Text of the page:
“Apple also said it is building a team of professionals dedicated to training law enforcement officers, which the company believes will improve its ability to reach smaller police forces and agencies around the world,” Rossignol reports. “This will include the development of an online training module for officers. The web portal will be available globally as part of Apple’s new Law Enforcement Support Program, which the company detailed on the Government Information Requests page of its privacy website this week.”
“Apple requires law enforcement and government officials to follow applicable laws when requesting customer information and data. If they do, Apple complies by providing the narrowest possible set of data relevant to the request. That information can include device identifiers, customer service records, and iCloud content such as emails, stored photos, documents, contacts, calendars, bookmarks, Safari browsing history, Apple Maps search history, iMessages backups, and iOS device backups, according to Apple’s guidelines,” Rossignol reports. “Where and when legally required, Apple may also provide basic customer information such as name, physical address, email address, phone number, and IP address, along with customer service records and Find My iPhone logs. Apple ensures that it has never created a backdoor or master key to any of its products or services, and never will.”
Read more in the full article here.
MacDailyNews Take: Rossignol notes in a followup that “Apple is launching these initiatives in response to a recent report from the Center for Strategic and International Studies on the cybersecurity challenges and digital evidence needs of U.S. law enforcement agencies.”
Apple’s statement via the company’s Privacy webpage:
We believe that law enforcement agencies play a critical role in keeping our society safe and we’ve always maintained that if we have information we will make it available when presented with valid legal process. In recognizing the ongoing digital evidence needs of law enforcement agencies, we have a team of dedicated professionals within our legal department who manage and respond to all legal requests received from law enforcement agencies globally. Our team also responds to emergency requests globally on a 24/7 basis.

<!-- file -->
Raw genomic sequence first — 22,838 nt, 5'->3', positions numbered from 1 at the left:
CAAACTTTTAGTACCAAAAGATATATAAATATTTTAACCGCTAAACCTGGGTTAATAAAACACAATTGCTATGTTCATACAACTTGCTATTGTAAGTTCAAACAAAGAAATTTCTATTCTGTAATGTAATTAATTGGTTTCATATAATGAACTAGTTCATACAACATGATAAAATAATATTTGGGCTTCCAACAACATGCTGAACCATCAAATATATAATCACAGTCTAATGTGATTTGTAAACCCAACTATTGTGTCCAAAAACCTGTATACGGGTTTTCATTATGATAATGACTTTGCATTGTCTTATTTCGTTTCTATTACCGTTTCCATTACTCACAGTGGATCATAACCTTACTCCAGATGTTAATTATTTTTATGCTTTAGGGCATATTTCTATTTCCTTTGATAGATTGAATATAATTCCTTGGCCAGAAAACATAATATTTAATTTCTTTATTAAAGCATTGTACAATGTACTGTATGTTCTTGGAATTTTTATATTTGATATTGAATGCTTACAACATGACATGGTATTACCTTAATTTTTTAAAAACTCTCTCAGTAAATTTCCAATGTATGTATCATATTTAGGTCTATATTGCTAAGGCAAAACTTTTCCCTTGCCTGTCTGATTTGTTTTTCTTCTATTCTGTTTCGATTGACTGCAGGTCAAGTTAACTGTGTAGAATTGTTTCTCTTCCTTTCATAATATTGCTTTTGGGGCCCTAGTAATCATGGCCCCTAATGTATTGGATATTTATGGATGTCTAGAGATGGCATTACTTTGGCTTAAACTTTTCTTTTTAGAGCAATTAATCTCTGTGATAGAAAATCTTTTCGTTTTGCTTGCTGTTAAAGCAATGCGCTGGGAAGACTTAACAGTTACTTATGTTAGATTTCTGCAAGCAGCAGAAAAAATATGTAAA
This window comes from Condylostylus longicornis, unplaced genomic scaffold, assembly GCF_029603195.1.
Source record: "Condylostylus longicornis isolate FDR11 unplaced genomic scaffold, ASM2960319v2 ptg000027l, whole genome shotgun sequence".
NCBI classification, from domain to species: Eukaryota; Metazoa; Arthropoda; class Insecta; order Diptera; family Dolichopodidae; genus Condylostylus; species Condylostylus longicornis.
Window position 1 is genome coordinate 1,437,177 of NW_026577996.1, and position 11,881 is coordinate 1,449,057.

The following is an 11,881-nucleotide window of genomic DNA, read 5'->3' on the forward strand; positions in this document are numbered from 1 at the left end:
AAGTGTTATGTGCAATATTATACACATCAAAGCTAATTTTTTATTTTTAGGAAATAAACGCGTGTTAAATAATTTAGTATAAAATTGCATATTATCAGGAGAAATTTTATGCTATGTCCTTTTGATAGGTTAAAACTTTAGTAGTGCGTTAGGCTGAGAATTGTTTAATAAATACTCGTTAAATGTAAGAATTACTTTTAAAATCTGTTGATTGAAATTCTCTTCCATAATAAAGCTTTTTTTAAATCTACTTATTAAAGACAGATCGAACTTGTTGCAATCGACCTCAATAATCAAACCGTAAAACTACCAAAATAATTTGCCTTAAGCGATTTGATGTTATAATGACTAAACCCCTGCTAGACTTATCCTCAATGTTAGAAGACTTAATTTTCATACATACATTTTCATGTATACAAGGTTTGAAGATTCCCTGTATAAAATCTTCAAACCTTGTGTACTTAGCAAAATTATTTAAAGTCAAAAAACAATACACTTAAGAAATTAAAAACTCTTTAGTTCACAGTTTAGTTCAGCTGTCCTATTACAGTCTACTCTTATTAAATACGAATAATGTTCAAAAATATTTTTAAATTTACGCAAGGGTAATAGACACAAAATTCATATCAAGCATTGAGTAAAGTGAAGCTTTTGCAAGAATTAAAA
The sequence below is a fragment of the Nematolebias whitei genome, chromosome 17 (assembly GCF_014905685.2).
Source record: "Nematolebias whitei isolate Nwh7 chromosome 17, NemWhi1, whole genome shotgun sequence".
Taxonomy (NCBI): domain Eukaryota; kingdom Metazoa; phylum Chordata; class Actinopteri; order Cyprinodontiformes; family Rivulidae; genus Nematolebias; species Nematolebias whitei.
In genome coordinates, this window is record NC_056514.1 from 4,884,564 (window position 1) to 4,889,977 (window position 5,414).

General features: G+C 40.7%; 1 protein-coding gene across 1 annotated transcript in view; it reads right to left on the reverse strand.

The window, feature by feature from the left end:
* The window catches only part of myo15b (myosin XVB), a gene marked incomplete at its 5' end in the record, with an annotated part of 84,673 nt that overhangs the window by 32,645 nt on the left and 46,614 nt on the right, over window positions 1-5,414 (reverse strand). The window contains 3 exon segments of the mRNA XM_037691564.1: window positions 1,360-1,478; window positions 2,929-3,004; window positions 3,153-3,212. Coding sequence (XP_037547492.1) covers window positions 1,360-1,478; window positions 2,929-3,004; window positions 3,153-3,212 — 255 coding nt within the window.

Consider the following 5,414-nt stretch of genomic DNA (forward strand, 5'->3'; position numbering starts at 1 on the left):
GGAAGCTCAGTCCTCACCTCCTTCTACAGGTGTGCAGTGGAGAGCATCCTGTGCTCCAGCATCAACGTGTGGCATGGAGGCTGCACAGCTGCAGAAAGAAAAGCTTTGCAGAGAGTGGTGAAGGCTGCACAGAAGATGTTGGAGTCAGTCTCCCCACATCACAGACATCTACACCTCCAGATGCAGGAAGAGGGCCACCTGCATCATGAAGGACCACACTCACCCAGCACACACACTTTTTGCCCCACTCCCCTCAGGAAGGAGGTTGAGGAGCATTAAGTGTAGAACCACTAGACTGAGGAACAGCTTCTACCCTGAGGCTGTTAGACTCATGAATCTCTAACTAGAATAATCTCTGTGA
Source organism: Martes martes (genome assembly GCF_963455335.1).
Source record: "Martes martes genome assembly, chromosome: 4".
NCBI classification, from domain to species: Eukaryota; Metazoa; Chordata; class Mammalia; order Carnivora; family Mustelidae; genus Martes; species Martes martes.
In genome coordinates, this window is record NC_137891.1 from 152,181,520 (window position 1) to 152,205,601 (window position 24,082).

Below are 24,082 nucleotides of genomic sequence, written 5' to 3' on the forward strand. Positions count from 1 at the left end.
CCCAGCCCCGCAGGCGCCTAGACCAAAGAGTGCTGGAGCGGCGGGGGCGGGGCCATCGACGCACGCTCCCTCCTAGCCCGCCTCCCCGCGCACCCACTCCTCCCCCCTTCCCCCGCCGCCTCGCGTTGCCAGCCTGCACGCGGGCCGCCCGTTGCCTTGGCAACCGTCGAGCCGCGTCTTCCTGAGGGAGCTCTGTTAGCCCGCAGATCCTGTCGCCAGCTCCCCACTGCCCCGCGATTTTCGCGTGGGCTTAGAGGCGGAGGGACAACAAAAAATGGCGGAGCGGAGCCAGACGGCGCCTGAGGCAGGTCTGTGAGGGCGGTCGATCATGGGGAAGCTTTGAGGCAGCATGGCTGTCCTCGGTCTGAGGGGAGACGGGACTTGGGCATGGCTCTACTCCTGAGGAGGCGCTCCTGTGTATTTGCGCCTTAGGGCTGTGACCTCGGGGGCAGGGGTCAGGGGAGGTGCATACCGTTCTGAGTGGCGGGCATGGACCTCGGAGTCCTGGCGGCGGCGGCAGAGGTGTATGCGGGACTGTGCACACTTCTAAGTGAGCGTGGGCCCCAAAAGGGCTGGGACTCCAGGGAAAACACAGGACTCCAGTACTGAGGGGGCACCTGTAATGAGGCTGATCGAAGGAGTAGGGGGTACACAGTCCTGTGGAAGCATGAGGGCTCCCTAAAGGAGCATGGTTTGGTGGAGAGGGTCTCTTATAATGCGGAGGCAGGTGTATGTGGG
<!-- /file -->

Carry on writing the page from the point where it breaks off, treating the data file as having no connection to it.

We publish legal process guidelines for government and law enforcement agencies globally and we publish transparency reports twice a year detailing the types of requests we receive and how we respond. In addition, we regularly provide training to law enforcement officers on the types of data available from Apple and how to obtain it consistent with our legal process guidelines.
By the end of 2018 we will begin the launch of an online portal for authenticated law enforcement officers globally to submit lawful requests for data, track requests, and obtain responsive data from Apple.
We are building a team of professionals dedicated to training law enforcement officers globally, which will significantly increase our ability to reach smaller police forces and agencies. This will include the development of an online training module for officers. This will assist Apple in training a larger number of law enforcement agencies and officers globally, and ensure that our company’s information and guidance can be updated to reflect the rapidly changing data landscape.
Apple is committed to protecting the security and privacy of our users. The above developments and the work we do to assist investigations uphold this fundamental commitment. — Apple Inc.
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